Provide students with a graphic organiser to record their thinking. A graphic organiser template is available in the Materials and texts section. Encourage students to include evidence from the texts to support their interpretations. Guide the students to discuss their reading and context summaries. 

Discussion prompts could include: 

  • What are some of the differences and similarities in the settings? For example, where and when were the stories set? 
  • Compare the ways the characters thought and behaved. Did their thoughts and actions provide information about the context of the stories?
  • Which text was easier to understand, more interesting or preferred? Why?
  • How does context contribute to the ideas, themes and characterisation?
  • What might authors need to know to develop a believable context?
  • Would My Life as an Alphabet work in a different historical, cultural and social context? Explain your answer. 

Enable students to examine context and how it is represented in narrative texts by presenting film extracts that clearly demonstrate differing historical, social and cultural contexts.  For example, sign into ClickView using your Departmental credentials to access resources such as the My Place series or a short section from Oliver Twist (opening scenes beginning at 0:5:52 to 0:11:00). These two examples would support students to identify the historical, social and cultural contexts identified in the think aloud extract

Extend student thinking about context by exploring the rights of children throughout different historical periods with varying social and cultural values. The Australian Human Rights Commission provides resources that could be used as a starting point. Encourage students to explore concepts of gender, race and class. 

Ask students to compare the historical, cultural and social contexts of their reading to their daily lives. Provide a T-chart and support students to identify what is familiar and what is unfamiliar to them. 

Lead a discussion on the purpose and importance of context in narratives. Prompt students to refer to their graphic organisers. Consider:

  • inviting individual students to read a quote from a text and to explain their contextual interpretation of that quote
  • generating discussion about the stated or inferred historical, social and cultural references
  • asking students to select one quote from their reading, copy it onto a card or display paper and elaborate on what information the quote suggests to them about the context of the story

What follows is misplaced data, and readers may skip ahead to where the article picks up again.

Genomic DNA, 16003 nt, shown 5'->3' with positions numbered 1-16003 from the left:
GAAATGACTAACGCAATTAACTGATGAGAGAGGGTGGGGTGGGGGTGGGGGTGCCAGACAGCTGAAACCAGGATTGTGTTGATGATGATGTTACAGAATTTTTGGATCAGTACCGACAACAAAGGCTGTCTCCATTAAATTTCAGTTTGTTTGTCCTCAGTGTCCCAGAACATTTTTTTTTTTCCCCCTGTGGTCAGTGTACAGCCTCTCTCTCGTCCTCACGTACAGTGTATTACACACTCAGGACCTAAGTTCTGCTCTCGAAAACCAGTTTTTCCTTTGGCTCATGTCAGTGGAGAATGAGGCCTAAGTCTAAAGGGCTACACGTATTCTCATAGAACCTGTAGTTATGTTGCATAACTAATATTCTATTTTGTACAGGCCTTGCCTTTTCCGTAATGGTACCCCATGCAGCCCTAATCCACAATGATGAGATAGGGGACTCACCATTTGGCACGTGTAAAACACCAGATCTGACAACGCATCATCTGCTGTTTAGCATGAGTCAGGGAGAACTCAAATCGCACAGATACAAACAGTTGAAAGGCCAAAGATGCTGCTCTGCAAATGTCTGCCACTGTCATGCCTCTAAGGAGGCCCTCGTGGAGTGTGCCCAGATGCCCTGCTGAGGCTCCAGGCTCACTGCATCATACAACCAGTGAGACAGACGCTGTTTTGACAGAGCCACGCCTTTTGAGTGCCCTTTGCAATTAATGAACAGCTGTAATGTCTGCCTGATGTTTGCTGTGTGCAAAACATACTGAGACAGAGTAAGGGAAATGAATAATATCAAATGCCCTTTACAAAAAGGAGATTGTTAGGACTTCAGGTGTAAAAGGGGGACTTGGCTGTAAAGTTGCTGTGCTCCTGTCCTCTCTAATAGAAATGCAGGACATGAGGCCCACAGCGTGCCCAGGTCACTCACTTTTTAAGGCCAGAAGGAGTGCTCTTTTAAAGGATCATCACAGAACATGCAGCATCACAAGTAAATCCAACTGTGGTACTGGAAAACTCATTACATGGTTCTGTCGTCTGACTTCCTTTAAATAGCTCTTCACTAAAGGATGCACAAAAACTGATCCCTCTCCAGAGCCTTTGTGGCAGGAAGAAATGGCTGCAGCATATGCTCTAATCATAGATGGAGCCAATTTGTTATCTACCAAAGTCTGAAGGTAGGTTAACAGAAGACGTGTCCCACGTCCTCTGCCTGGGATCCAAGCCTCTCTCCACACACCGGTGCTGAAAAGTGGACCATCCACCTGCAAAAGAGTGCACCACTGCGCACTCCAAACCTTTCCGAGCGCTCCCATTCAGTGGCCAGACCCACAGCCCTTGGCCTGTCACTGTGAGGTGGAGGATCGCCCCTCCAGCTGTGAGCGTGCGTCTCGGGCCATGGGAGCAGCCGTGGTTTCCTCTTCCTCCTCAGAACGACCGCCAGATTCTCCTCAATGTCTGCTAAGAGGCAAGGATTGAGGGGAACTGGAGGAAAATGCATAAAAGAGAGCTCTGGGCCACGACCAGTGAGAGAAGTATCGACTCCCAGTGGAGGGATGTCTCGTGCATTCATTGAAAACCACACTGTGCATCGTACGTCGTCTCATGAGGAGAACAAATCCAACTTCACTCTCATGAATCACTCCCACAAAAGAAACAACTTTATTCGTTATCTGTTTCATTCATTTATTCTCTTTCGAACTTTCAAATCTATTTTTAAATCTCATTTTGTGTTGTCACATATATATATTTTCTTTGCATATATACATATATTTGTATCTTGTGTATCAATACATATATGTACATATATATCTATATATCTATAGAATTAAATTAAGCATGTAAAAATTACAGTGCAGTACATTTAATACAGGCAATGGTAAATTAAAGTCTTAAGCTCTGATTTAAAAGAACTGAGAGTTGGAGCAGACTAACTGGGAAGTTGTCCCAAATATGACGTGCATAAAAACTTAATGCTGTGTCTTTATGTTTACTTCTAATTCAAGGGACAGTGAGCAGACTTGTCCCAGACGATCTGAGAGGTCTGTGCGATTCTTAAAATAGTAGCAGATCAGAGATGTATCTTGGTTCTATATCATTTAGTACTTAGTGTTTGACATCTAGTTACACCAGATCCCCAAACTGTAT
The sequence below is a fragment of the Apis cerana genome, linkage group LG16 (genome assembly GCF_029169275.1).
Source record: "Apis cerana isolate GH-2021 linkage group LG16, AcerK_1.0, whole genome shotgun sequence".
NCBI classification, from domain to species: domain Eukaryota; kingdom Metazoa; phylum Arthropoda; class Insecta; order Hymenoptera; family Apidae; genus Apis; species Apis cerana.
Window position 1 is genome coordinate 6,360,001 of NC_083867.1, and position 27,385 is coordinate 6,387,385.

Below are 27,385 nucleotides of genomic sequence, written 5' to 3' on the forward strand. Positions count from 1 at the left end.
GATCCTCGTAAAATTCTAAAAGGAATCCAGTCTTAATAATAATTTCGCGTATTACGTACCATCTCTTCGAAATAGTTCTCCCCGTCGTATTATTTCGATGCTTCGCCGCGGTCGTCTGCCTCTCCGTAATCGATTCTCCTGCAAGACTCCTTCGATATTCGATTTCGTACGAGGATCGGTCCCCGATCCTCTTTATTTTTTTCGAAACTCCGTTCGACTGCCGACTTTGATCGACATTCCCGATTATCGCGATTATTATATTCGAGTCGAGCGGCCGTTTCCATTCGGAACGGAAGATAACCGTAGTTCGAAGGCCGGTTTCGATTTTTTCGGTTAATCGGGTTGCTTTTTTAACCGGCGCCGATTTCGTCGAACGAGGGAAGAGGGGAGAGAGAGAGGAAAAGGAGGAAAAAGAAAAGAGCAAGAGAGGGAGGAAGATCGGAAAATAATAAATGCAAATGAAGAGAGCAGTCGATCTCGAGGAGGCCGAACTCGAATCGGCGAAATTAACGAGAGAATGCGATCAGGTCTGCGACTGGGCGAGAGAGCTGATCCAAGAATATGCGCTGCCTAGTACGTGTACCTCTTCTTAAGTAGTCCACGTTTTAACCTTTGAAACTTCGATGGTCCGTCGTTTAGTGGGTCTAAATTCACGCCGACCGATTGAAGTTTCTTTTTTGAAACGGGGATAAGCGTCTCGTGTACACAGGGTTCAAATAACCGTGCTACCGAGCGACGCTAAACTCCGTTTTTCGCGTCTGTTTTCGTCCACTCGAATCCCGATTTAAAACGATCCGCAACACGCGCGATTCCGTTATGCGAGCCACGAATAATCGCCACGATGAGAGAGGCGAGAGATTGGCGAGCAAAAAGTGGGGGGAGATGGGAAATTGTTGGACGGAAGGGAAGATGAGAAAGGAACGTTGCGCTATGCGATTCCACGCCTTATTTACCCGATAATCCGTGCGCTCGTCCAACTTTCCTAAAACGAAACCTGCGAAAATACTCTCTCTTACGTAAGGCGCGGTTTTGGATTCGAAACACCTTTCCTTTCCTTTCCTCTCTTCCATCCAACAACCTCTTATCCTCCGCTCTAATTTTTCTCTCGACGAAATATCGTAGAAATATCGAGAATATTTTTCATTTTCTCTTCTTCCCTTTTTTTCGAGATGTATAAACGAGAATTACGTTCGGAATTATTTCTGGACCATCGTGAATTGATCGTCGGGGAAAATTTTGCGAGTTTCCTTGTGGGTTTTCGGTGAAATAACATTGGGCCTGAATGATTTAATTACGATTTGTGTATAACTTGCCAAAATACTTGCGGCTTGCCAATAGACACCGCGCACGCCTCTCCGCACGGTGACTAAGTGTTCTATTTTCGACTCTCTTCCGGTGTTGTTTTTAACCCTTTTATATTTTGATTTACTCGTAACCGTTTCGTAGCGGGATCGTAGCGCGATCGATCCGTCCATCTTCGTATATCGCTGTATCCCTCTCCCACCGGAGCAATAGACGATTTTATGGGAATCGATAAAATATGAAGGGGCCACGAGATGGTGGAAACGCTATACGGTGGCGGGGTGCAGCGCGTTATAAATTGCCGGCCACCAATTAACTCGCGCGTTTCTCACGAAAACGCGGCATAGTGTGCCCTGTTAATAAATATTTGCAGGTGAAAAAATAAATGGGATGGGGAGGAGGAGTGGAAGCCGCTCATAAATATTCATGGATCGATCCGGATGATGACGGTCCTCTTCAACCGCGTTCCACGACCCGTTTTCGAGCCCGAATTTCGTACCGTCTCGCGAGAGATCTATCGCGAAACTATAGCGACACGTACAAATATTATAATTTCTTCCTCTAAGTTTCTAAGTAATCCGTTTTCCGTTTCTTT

• displaying student examples for discussion and future reference.

Writing from inside the story

Invite students to select a line from one of the texts and use it to launch a writing exercise. Explain that they will be writing from ‘inside the story’, as if they were there. Remind them to include detail that builds the historical, social and cultural context of the story.  For example, description of clothing or surrounds, description of social and cultural practices and use of dialogue to describe personal beliefs and interactions.

Formative assessment of student learning in this stage of the sequence could include graphic organisers exploring context and the writing exercise.

Australian Human Rights Commission, 2013. The Big Banter - resources. [Online] 
Available at:
[Accessed 15 March 2022]. 

ClickView, 2007. Oliver Twist: Part 1. [Online] 
Available at:
[Accessed 15 March 2022].

Clickview, 2019. My Place series. [Online] 
Available at:
[Accessed 15 March 2022].

ClickView, 2020. Bringing Books to Life: Refugee Boy by Benjamin Zephaniah. [Online] 
Available at:
[Accessed 15 March 2022].

Fisher, D. B. & Frey, N., 2013. Rigorous Reading. Thousand Oaks: Corwin.

McDonald, L., 2018. A Literature Companion for Teachers. 2 ed. Marrickville: PETAA.

Ness, M., 2018. Think Big with Think Alouds. Thousand Oaks: Corwin.

Parkin, D. B. & Harper, D. H., 2019. Teaching with Intent 2: Literature-based literacy. Marrickville: PETAA.

State Government of Victoria (Department of Education and Training), 2019. Literacy Teaching Toolkit: Modelling through think alouds. [Online] 
Available at:
[Accessed 15 March 2022].

Zephaniah, B., 2020. BBC: Refugee Boy. [Online] 
Available at:
[Accessed 15 March 2022].